I would like to know if Taylor-Hood elements $P_2$-$P_1$ form a stable pair for the mixed approximation of Darcy's equation ( or Poisson's equation) with Dirichlet B.C. In the literature I only find them only in the context of the Stokes problem.


2 Answers 2


I found some evidence that this method is not optimal, see the introductions in the following papers:

I tried doing some experimental numerics to check the convergence rates. I'm working with the mixed formulation $$ \begin{aligned} (\sigma, \tau) + (u, \mathrm{div}\, \tau) & = 0 \\ (\mathrm{div}\, \sigma, v) &=-(f,v) \end{aligned} $$ and $f=2 \pi^2 \sin(\pi x) \sin(\pi y)$. Then I'm evaluating $\| \sigma - \sigma_h \|_{0}$ for different elements as a function of the mesh parameter $h$.

Results for $RT_0 - P_0$:

enter image description here

Results for $BDM_1 - P_0$:

enter image description here

Results for $[P_2]^2 - P_1$:

enter image description here

While you would expect $\| \sigma - \sigma_h \|_0 = O(h^2)$ for such basis functions, I'm instead observing $\| \sigma - \sigma_h \|_0 = O(h^{1.5})$ which might be caused by the missing (uniform?) compatibility condition. Despite this, I'm observing a quadratic convergence rate for $\|u - u_h\|_0$. However, I believe the energy norm is $\| \sigma - \sigma_h \|_{div} + \| u - u_h\|_0$ and for the first term I'm observing $\| \sigma - \sigma_h\|_{div} = O(h^{0.5})$ for $[P_2]^2-P_1$ while for the other elements ($RT_0$ and $BDM_1$) I'm observing $O(h)$.

So I guess it depends on what you mean by "stable". There is inf-sup condition and there is ellipticity on the kernel. To get optimal rates you need these to hold uniformly with constants independent of the mesh. I think this is not the case here since we observe suboptimal rates.

Edit: Here is the source code after pip install scikit-fem[all]==6.0.0:

import numpy as np
import matplotlib.pyplot as plt
from skfem import *
from skfem.helpers import dot, div

hs, errors = [], []

for refs in [3, 4, 5]:
  m = MeshTri.init_sqsymmetric().refined(refs)
  e = ElementVector(ElementTriP2()) * ElementTriP1()
  #e = ElementTriRT0() * ElementTriP0()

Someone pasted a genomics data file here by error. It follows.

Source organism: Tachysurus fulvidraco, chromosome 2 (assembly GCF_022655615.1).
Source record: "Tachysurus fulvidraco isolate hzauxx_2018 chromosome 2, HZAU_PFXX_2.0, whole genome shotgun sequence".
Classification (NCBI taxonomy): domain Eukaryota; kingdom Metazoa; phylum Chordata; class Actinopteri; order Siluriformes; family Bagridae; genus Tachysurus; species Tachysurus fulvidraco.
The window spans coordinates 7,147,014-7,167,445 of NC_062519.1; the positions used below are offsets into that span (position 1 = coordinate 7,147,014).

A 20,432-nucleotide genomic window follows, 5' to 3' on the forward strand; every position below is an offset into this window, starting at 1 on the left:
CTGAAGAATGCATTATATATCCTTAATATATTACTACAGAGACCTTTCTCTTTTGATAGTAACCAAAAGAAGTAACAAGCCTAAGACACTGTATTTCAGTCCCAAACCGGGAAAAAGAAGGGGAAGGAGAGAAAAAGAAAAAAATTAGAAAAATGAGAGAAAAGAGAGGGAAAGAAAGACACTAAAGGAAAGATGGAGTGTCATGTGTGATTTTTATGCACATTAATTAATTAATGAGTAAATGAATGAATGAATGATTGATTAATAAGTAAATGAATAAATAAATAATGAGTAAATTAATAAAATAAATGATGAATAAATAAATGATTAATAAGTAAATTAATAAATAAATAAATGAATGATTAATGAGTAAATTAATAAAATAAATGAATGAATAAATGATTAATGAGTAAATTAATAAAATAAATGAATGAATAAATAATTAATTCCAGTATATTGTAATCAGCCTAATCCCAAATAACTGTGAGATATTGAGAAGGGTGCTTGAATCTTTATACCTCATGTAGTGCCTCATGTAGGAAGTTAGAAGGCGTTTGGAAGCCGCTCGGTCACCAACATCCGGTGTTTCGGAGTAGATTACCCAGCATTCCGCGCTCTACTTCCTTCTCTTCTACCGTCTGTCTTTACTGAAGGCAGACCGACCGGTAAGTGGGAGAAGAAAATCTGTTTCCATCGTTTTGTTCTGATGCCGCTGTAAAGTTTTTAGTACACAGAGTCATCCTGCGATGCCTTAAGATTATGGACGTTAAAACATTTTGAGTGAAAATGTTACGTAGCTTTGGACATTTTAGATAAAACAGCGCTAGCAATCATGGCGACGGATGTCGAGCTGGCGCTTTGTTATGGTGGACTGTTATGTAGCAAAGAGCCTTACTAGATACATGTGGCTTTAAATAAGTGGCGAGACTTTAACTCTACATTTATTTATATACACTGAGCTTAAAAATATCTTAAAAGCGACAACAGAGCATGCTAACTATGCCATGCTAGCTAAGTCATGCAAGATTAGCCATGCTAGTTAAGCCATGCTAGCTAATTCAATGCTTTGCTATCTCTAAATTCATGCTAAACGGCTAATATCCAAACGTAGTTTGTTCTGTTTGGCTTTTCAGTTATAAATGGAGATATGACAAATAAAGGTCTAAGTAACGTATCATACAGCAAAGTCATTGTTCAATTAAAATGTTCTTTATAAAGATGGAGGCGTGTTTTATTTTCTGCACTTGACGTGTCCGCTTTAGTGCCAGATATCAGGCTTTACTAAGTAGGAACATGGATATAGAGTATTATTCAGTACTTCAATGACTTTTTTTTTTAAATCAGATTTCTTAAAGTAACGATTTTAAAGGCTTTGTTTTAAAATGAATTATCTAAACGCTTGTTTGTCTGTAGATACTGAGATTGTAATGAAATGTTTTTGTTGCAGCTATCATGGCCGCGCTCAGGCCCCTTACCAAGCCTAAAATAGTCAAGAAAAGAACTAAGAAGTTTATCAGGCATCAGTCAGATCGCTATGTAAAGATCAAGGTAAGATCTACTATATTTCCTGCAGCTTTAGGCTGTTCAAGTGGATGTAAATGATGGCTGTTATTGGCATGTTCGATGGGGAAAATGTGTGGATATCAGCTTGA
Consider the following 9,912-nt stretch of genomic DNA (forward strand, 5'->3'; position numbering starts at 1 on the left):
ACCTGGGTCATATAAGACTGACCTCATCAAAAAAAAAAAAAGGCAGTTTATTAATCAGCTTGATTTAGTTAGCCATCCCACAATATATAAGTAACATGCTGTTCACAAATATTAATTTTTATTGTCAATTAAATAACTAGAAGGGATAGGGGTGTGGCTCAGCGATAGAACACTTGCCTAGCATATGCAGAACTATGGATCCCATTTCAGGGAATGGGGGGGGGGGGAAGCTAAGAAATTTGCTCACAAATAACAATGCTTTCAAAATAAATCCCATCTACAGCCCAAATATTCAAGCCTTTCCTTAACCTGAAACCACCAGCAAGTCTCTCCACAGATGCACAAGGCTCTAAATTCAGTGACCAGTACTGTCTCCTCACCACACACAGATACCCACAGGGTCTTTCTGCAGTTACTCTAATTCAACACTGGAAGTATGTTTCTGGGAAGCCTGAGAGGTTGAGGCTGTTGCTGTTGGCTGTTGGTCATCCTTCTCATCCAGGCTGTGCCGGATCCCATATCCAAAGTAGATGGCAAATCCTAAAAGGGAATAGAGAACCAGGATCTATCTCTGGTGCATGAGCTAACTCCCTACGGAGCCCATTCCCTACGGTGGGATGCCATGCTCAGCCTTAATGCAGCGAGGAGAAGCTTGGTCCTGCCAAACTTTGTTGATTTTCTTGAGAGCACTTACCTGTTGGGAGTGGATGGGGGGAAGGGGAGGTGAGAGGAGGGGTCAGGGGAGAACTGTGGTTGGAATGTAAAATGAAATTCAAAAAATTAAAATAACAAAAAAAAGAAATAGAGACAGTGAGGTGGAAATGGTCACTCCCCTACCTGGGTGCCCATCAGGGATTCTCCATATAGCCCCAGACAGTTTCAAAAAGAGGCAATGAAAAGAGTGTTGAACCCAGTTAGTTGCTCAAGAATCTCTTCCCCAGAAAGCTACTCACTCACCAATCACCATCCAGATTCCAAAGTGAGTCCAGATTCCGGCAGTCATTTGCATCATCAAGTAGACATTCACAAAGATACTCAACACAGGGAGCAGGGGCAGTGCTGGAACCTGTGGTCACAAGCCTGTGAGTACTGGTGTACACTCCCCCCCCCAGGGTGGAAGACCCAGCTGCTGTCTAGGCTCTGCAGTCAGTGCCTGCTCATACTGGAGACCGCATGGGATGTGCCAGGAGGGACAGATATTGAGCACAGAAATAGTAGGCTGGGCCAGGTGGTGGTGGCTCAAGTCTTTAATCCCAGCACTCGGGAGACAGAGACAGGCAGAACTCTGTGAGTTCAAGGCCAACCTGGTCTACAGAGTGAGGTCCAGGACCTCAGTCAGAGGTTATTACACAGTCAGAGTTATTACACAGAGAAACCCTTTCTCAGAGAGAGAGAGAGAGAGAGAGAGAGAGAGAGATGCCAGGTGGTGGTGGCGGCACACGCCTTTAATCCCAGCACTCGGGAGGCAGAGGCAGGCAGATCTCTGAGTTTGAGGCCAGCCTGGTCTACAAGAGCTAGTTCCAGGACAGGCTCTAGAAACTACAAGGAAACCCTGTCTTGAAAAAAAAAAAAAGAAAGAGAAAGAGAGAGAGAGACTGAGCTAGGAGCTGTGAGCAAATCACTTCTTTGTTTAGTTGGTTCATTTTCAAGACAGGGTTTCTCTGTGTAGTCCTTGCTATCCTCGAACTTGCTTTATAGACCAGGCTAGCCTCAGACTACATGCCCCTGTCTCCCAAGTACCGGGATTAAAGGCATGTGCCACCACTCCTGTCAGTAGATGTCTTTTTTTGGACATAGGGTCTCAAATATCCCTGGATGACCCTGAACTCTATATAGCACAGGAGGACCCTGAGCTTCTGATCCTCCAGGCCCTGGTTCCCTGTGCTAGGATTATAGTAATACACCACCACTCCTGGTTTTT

#e = ElementTriBDM1() * ElementTriP0()
  basis = Basis(m, e)

  def bilinf(sigma, u, tau, v, w):
      return dot(sigma, tau) + div(sigma) * v + div(tau) * u

  def linf(tau, v, w):
      return - 2* np.pi ** 2 * np.sin(np.pi * w.x[0]) * np.sin(np.pi * w.x[1]) *v

  A = asm(bilinf, basis)
  b = asm(linf, basis)
  x = solve(A, b)
  (sigma, sigmabasis), (u, ubasis) = basis.split(x)

  def error(w):
    return (w['u'] - np.sin(np.pi * w.x[0]) * np.sin(np.pi * w.x[1])) ** 2

  def derror(w):
    return (div(w['sigma']) + 2 * np.pi ** 2 * np.sin(np.pi * w.x[0]) * np.sin(np.pi * w.x[1])) ** 2

  #errors.append(error.assemble(ubasis, u=u))
  errors.append(derror.assemble(sigmabasis, sigma=sigma))

errors = np.sqrt(np.array(errors))
plt.loglog(hs, errors, 'bo-')
plt.legend(['rate = {:.2f}'.format(np.polyfit(np.log(hs), np.log(errors), 1)[0])])
  • $\begingroup$ Thanks a lot for the detailed explanation. Apparently the uniform ellipticity is not required for the well posedness of the discrete problem nor for the convergence. $\endgroup$
    – Cherif
    May 23 at 15:09

Yes, they are. I don't remember a reference to the literature, but the proof goes along the same line as for the Stokes case.

  • $\begingroup$ For Stokes problem, the uniform ellipticity of 𝑎 holds naturally for $H^1(\Omega)^2.$ In Poisson problem the $H(div)$ uniform ellipticity holds only on the kernel of 𝑏. $\endgroup$
    – Cherif
    May 23 at 15:02

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